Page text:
Renishaw's PH20 probe head has fast,
infinite positioning capability and is designed for use with the TP20
touch-trigger probe. The new PH20 head brings 5-axis inspection capability to
smaller CMMs for the first time by optimizing the working volume of the
measurement platform. The PH20 is available for new CMMs, as well as retrofit
machines using shank or quill mounting. It can use most existing inspection
programs for indexing heads without modification and requires no compressed
PH20 probe head offers time savings with synchronized motion of the head and
CMM between measurements. Its rapid "inferred calibration" technique
determines head orientation and probe position in a single operation, allowing
subsequent measurements at any head angle.
incorporates the TP20 touch-trigger probe, affording access to a range of
proven probe modules and wide selection of trigger forces, directional sensing
options and extensions to meet application requirements. Current users of TP20
systems can upgrade to the PH20 and utilize all existing modules, with the
exception of the extended-force module.
PH20 system uses a Renishaw UCC controller, which provides connection to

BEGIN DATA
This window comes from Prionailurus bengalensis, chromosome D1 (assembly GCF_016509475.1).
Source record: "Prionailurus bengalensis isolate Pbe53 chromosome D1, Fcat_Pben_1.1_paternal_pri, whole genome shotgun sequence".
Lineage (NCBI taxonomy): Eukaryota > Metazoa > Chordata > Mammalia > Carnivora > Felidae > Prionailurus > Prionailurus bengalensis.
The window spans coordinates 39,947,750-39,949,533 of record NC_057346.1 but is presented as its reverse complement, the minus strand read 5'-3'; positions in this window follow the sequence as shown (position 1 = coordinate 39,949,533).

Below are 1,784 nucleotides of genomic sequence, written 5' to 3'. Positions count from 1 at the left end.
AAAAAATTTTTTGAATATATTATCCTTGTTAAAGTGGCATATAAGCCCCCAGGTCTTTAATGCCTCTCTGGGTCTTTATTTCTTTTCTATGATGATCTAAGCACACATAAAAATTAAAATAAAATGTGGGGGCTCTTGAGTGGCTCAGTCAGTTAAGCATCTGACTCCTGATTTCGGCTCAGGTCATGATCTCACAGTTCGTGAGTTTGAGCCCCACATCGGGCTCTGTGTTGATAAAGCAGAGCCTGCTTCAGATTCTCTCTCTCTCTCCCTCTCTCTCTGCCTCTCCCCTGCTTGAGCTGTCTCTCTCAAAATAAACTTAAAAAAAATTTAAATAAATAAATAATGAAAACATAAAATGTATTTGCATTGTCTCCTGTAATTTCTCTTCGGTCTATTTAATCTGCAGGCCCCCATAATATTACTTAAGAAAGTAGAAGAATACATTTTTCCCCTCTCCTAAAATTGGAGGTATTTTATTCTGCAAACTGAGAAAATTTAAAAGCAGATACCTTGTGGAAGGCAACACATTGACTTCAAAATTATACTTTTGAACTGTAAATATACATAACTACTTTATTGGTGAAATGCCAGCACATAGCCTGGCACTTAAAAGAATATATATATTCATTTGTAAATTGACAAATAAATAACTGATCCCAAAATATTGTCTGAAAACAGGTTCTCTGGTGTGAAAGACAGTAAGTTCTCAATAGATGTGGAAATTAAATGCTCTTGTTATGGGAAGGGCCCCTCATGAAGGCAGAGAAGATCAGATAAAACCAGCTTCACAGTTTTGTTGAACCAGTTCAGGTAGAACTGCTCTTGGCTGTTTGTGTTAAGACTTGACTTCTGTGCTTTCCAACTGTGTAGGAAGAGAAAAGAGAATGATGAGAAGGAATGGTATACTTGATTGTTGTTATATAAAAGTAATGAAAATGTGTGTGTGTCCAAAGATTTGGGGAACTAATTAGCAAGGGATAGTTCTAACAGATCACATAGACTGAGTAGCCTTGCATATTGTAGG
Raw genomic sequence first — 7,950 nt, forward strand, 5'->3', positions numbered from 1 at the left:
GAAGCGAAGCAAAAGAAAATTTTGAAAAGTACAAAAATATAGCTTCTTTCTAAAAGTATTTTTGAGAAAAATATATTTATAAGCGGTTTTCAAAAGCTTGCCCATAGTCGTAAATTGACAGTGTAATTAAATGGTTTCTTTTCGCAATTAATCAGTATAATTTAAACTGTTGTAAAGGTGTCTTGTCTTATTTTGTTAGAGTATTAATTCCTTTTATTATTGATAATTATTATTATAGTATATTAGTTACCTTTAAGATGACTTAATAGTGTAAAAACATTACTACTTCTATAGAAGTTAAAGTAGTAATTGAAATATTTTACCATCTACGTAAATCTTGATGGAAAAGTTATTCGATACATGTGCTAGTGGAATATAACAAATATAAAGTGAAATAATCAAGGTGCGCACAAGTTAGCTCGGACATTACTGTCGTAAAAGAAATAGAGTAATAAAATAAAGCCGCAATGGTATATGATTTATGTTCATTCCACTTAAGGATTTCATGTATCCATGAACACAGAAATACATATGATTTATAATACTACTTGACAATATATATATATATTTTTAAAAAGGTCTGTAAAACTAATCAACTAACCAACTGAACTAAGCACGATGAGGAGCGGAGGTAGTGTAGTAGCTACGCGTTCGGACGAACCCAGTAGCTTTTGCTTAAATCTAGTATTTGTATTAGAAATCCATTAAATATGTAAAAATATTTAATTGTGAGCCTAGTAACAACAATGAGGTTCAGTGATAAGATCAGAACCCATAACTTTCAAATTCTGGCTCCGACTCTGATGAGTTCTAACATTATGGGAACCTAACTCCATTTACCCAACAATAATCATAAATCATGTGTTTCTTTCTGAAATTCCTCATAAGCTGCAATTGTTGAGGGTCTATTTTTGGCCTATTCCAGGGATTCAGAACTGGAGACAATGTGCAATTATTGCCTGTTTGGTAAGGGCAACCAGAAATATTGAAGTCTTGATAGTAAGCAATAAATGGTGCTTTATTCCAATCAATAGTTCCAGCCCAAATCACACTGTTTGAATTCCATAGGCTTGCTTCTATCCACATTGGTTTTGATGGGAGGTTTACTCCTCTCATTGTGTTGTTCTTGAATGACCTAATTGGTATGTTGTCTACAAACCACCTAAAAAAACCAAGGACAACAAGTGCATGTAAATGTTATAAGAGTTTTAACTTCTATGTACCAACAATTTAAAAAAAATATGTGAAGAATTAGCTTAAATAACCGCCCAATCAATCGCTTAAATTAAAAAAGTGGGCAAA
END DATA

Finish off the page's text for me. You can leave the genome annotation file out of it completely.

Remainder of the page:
existing metrology and application software through the established I++
protocol. As a retrofit package, the PH20 comes with the controller and
Renishaw's MODUS metrology software for an integrated solution.
A new service lets engineers and orthopedic surgeons design and 3D print highly accurate, patient-specific, orthopedic medical implants made of metal -- without owning a 3D printer. Using free, downloadable software, users can import ASCII and binary .STL files, design the implant, and send an encrypted design file to a third-party manufacturer.
For industrial control applications, or even a simple assembly line, that machine can go almost 24/7 without a break. But what happens when the task is a little more complex? That’s where the “smart” machine would come in. The smart machine is one that has some simple (or complex in some cases) processing capability to be able to adapt to changing conditions. Such machines are suited for a host of applications, including automotive, aerospace, defense, medical, computers and electronics, telecommunications, consumer goods, and so on. This discussion will examine what’s possible with smart machines, and what tradeoffs need to be made to implement such a solution.